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49 of 51 people found the following review helpful
4.0 out of 5 stars Epic Movie & Great Performance By Chow Yun Fat
This is a beautifully shot film that will open up the life of one of history's greats to many more people. Chow Yun Fat puts in a superb performance as Confucius and the cinematography is spectacular. Although on the Cine-Asia label, who are renowned for their martial arts catalogue in particular,this is categorically not a martial arts films - although the battle scenes...
Published on 6 Oct 2010 by kwikxhexreviews

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19 of 20 people found the following review helpful
3.0 out of 5 stars Good Blu-ray for average Confucius film
In spite of only giving this 3 stars, I'm not saying it's a bad film. It's just I think it could be a lot better with a slightly different treatment, e.g. a director's cut.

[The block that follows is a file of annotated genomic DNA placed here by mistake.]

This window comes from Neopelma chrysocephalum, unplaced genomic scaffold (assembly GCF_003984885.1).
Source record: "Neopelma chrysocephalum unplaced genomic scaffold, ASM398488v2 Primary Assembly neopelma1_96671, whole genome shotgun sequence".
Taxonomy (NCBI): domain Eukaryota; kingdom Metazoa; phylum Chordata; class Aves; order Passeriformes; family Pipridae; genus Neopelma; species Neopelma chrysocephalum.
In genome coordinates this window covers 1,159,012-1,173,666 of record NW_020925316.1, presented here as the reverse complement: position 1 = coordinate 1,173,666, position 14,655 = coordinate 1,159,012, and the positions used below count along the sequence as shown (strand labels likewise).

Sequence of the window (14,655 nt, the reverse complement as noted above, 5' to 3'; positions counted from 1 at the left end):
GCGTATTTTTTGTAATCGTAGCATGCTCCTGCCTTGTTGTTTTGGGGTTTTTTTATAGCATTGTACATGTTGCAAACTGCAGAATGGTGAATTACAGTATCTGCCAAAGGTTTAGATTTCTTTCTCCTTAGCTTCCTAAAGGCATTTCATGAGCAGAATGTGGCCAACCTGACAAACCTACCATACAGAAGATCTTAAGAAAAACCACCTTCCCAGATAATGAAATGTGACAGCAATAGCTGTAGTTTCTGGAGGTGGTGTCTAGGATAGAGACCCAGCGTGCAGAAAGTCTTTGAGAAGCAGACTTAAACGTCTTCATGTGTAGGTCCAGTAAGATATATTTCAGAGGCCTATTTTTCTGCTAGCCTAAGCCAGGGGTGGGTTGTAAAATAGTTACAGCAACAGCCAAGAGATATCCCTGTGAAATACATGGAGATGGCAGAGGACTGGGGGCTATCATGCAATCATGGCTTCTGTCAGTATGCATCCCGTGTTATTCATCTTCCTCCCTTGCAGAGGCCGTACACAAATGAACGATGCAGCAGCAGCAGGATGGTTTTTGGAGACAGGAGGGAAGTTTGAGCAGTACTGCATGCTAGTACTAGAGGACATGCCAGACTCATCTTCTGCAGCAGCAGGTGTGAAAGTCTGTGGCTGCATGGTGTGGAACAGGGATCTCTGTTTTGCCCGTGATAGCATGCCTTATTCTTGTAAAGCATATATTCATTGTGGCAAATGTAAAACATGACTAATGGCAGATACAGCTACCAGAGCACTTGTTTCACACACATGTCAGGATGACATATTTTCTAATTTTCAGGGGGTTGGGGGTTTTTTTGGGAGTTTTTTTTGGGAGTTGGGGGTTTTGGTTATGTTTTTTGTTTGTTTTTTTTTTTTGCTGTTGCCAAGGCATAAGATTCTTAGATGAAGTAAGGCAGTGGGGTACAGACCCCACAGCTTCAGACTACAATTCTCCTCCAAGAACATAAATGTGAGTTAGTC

As stated elsewhere here, some of the subtitles - even though they convey very important historical information and signpost milestone plot moments - appear on the screen for only a fraction...
Published on 16 Mar 2011 by Dr T


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49 of 51 people found the following review helpful
4.0 out of 5 stars Epic Movie & Great Performance By Chow Yun Fat, 6 Oct 2010
This review is from: Confucius [DVD] [2010] (DVD)
This is a beautifully shot film that will open up the life of one of history's greats to many more people. Chow Yun Fat puts in a superb performance as Confucius and the cinematography is spectacular. Although on the Cine-Asia label, who are renowned for their martial arts catalogue in particular,this is categorically not a martial arts films - although the battle scenes will I am sure, please those that enjoy immense scale action. This is definitely a film for those that are in to Chinese cinema art and that want to be entertained whilst finding out more about history, philosophy and Confucianism.